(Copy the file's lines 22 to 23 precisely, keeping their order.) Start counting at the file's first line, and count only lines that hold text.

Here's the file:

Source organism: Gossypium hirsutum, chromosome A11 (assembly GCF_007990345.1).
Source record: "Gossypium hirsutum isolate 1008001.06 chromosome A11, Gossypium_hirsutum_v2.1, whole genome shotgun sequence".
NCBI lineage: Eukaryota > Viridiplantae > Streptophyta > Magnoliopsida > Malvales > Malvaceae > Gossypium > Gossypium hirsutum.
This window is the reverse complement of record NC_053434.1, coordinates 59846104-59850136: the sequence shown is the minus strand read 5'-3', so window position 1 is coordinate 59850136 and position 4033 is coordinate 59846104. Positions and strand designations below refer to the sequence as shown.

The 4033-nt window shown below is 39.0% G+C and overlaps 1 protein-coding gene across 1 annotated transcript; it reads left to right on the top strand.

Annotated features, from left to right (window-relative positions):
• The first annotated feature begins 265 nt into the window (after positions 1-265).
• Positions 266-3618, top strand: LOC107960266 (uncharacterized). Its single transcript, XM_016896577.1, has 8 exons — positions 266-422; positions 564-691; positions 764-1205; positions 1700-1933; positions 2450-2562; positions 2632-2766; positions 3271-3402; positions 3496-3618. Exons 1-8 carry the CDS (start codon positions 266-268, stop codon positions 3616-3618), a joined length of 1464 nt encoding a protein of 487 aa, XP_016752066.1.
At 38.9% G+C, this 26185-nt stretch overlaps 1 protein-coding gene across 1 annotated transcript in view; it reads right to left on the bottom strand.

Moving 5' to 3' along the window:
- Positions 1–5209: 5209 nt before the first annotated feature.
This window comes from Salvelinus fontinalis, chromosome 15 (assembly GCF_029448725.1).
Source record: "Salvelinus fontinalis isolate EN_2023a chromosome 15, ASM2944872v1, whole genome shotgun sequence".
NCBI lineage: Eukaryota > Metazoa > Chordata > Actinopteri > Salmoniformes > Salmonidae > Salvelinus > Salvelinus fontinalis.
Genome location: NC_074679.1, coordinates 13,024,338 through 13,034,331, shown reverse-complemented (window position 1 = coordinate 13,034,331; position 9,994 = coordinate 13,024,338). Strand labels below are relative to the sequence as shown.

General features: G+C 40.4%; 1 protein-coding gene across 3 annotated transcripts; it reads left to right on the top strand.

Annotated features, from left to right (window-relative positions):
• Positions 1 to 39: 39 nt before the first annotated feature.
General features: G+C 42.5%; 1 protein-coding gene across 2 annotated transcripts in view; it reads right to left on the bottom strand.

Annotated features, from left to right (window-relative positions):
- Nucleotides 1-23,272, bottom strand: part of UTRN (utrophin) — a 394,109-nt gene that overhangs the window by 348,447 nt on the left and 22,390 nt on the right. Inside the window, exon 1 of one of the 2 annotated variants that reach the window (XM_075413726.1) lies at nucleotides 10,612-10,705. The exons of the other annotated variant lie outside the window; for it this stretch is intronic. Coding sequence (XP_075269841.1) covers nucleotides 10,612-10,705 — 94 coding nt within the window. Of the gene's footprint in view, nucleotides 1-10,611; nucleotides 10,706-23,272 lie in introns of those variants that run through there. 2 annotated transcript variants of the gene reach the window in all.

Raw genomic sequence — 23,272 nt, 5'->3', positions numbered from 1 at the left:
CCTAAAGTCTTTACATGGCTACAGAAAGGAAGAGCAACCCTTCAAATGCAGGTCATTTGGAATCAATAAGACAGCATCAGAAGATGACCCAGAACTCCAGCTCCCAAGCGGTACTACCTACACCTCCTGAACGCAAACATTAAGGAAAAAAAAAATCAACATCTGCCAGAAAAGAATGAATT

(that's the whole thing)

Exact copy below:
Raw genomic sequence — 23,272 nt, 5'->3', positions numbered from 1 at the left:
CCTAAAGTCTTTACATGGCTACAGAAAGGAAGAGCAACCCTTCAAATGCAGGTCATTTGGAATCAATAAGACAGCATCAGAAGATGACCCAGAACTCCAGCTCCCAAGCGGTACTACCTACACCTCCTGAACGCAAACATTAAGGAAAAAAAAAATCAACATCTGCCAGAAAAGAATGAATT